Looking backing on his early days of swelled-headedness, Dphrepaulezz admits, “I could have worked with great people like Nile Rodgers, which I regret. I don’t have many regrets, but I remember he’d shown some interest, and I was just in my own world, man. So Nile, if you’re out there, let’s do it! There were other high-profile people, like Teddy Riley, but [the Interscope deal] was contaminated by then, and it just didn’t work out. I don’t blame anyone. Sometimes marriages work, sometimes they don’t.”

Dphrepaulezz ended up releasing only one album during his Interscope tenure, the largely ignored The X Factor. (The LP’s main claim to fame was that one of its tracks was licensed for Showgirls, which is actually pretty amazing.) Three years later, his life once again dramatically changed — and nearly ended — when he was involved in a serious auto wreck on Hollywood’s Highland Avenue.

“In a strange way, what got me out of that deal was a near-fatal car accident, which left me in a coma for three weeks and disformed my playing hand, which I now call ‘the claw,’” says Dphrepaulezz, holding up his curled right hand. He also had a titanium rod inserted in his left arm. But these injuries didn’t deter him from making music. “I just had this hunk of flesh and I thought, ‘I’m stubborn, and I’m just going to do it, no matter what it takes.’ It took a long time, and I had to figure out what worked for me … but I’m a believer that you take something that’s not happening and make it happen. Maybe it has to happen in a different way, but damn it, it can happen! I really believe that.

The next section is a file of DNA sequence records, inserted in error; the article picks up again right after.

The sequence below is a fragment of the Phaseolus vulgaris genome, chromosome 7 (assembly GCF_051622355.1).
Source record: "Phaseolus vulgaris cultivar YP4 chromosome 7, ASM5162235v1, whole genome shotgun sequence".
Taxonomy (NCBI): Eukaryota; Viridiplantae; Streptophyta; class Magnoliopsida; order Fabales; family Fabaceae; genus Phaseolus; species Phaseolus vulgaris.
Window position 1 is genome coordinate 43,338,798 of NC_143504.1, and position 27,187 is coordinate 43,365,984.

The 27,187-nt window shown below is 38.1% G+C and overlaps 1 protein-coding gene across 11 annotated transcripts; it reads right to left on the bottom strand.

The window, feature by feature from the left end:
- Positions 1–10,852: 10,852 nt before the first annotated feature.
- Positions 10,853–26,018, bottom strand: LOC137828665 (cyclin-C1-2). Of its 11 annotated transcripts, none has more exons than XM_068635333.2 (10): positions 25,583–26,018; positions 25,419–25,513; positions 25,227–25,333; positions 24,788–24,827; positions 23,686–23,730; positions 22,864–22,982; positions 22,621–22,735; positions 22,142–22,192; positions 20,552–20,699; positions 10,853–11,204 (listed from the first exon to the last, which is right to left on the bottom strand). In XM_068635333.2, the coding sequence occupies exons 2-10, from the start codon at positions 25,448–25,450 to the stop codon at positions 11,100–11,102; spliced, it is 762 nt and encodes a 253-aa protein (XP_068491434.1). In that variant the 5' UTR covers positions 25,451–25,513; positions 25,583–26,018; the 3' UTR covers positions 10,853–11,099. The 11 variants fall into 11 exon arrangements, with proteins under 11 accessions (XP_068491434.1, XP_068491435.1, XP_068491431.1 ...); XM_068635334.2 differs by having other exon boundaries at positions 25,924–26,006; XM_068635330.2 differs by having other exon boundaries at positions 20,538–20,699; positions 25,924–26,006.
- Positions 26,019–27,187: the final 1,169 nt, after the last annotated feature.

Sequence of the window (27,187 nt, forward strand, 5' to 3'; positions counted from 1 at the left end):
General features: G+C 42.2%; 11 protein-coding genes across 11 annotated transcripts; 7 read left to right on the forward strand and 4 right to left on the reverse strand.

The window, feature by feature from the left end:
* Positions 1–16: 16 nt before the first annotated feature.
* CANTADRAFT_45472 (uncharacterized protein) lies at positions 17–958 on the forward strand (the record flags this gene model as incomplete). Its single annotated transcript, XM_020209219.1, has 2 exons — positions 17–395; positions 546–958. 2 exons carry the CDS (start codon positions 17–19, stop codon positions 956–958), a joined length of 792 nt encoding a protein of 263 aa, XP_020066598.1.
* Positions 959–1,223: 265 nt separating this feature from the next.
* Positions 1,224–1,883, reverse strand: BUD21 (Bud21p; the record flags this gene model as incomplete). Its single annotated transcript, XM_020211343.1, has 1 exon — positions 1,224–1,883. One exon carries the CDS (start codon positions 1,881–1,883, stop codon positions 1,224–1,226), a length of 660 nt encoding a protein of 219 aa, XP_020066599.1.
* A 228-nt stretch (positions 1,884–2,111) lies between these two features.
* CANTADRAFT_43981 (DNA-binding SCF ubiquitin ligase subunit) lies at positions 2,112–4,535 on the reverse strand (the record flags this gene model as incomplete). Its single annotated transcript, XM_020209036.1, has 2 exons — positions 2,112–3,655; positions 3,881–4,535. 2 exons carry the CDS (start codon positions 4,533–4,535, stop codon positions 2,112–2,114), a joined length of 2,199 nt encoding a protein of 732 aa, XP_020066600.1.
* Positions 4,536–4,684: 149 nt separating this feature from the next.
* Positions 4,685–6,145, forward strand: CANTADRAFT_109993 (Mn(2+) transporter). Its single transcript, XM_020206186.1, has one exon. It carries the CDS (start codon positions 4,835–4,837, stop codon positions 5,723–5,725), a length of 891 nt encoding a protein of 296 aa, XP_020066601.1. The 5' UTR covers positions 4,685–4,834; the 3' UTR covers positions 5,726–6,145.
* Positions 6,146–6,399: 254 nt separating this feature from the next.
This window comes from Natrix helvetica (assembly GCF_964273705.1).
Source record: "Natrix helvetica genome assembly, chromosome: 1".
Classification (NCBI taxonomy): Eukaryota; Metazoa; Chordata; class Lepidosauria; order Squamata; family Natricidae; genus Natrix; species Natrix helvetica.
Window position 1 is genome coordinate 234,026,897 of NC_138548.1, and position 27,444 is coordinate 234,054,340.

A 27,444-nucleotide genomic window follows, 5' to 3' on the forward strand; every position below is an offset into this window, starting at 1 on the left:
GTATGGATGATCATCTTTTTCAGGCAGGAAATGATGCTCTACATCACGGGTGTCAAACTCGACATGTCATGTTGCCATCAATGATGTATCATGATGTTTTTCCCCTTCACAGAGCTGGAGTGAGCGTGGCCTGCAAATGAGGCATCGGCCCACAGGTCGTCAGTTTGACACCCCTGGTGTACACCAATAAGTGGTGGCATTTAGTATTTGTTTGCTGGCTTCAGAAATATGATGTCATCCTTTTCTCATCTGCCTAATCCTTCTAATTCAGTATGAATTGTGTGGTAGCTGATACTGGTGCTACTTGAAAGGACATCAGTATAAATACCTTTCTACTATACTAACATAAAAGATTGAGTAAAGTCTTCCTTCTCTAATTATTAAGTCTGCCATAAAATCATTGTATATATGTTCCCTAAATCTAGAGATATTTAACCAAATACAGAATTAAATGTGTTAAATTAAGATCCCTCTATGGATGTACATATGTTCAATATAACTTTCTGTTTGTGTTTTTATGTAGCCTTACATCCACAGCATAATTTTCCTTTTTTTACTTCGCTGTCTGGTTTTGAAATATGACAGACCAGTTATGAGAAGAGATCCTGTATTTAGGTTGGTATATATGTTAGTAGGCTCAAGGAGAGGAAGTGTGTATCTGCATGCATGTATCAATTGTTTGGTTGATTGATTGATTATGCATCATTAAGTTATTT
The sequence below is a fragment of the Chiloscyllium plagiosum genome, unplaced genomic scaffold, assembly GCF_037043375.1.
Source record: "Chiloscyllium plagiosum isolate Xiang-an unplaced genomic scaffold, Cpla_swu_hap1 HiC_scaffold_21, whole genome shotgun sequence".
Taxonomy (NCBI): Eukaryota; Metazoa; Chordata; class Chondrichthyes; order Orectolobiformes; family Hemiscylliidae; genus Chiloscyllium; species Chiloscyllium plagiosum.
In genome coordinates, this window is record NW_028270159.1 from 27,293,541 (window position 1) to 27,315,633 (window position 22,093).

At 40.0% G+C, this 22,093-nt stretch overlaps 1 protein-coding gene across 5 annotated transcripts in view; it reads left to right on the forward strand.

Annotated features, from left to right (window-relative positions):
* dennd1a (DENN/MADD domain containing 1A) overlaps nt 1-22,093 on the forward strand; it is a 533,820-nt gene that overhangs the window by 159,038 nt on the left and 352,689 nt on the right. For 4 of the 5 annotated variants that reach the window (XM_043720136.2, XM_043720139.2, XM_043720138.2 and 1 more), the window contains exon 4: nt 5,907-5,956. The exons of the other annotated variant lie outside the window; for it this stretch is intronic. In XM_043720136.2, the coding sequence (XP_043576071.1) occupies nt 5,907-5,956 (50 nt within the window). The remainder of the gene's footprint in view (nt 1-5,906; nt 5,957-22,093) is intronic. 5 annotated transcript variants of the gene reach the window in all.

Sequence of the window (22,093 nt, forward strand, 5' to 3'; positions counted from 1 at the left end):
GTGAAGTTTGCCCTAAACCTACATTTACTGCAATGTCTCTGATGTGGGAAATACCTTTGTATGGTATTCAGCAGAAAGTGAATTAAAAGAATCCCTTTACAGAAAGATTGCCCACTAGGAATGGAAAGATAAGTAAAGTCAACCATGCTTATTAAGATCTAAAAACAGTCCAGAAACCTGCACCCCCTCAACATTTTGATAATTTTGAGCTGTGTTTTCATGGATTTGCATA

“There came a point where I did give up on music, but I’m the kind of person that when I face obstacles, I become more determined. It’s just something weird within me. What I did was I took that energy and I created different incarnations of myself.”

Dphrepaulezz continued to reinvent himself musically, playing with groups like Chocolate Butterfly, Blood Sugar X, and Me & This Japanese Guy, and licensing his music to film and television. (Having a song in the infamous Leprechauns in the Hood is his greatest pride.) But he eventually branched out into even more adventurous ventures.